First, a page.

Sage Advice - Cybersecurity Blog

Vendor Management Best Practice for Non-Regulated Industries

cyber-attack-vendor-managementMany of the recent cyber attacks in the news have something in common. A third-party vendor or affiliate is involved. Proper oversight of these third parties is an essential element of your institution’s cyber resilience strategy.  You can outsource the function, but never the responsibility.

If you are a regulated entity such as a financial institution, you already have a process in place to identify your critical vendors and perform due diligence reviews accordingly.

But what if you’re a non-regulated business that doesn't have any regulatory pressure to perform vendor reviews, but still want to follow “best practice”? Here’s an easy way for you to think about vendor management.

First, conduct a risk assessment on the vendor’s application.

There are two key questions to consider:

  • Will this application be critical to my company’s operations?
  • Will it contain sensitive data, and would the loss/breach of said data be critical to my company?

 If the answer to either question is yes, then consider conducting a due diligence vendor review. Here’s what you should ask your vendor to provide:

  • Evidence of security controls (via contract and documentation).
  • Evidence that security controls are effective (SOC reports, independent assessments, etc.).
  • Evidence that it can continue to provide contracted services in the event of a disaster.
  • Evidence that it has a strong incident management program, and will duly report incidents to your as required by law, regulations and best practice.

The vendor’s ability to deliver the evidence in a timely and sufficient matter will be key in determining if further investigation is warranted. Ideally, they know exactly what you’re looking for – almost without asking – and provide a comprehensive (and current) set of documentation that verifies their controls. On the other hand, if they are hesitant, and if the documents they provide are brief, insufficient, and dated, then that should be a red flag.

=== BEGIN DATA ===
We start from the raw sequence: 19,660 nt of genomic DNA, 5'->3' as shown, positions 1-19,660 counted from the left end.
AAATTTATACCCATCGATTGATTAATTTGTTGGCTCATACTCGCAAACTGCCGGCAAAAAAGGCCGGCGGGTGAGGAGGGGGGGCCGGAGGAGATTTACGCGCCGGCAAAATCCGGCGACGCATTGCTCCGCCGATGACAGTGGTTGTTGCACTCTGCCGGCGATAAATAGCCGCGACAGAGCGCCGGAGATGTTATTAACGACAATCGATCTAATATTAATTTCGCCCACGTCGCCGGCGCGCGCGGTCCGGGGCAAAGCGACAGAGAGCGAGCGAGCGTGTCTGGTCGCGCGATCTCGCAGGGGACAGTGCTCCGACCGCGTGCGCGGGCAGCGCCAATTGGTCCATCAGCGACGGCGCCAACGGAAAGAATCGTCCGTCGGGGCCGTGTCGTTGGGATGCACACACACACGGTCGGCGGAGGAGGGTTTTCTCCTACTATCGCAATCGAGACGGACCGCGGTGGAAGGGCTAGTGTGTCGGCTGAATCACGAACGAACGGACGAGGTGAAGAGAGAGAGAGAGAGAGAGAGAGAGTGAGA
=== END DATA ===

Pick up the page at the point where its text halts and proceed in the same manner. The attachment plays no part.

If the vendor attempts to verbally reassure you that they have the proper security controls in place, but don’t have the documentation to back up their claims, that’s another red flag. In fact, that should be show stopper. Good documentation provides evidence that the vendor cares about security. Weak documentation tells a different story.

Now that you know what questions to ask, it's time to start building your vendor list.  Not sure where to start?  You can get some tips here.  


Are Your Vendors Cyber Secure?

Proper oversight of your third-party service providers is an essential element of your cyber resilience strategy. Tyler Cybersecurity’s Service Provider Cybersecurity Assessment Program supports the management of all your third-party service providers. Our specialized approach helps you create the most efficient review process - saving you time while ensuring compliance.

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Topics: Vendor Management

The Tyler Cybersecurity Lifecycle

Cybersecurity isn’t a destination.

Cybersecurity Lifecycle

There is no single, straight path that will get you to the point where you can say, “We did it! We’re 100% cyber-secure.”

A more realistic destination is cyber resiliency – the ability to prepare for and adapt to changing conditions, so you can withstand and recover rapidly from disruptions. Achieving cyber resilience depends on what we like to call the cybersecurity lifecycle – an ongoing cycle of interconnected elements that compliment and reinforce one another.

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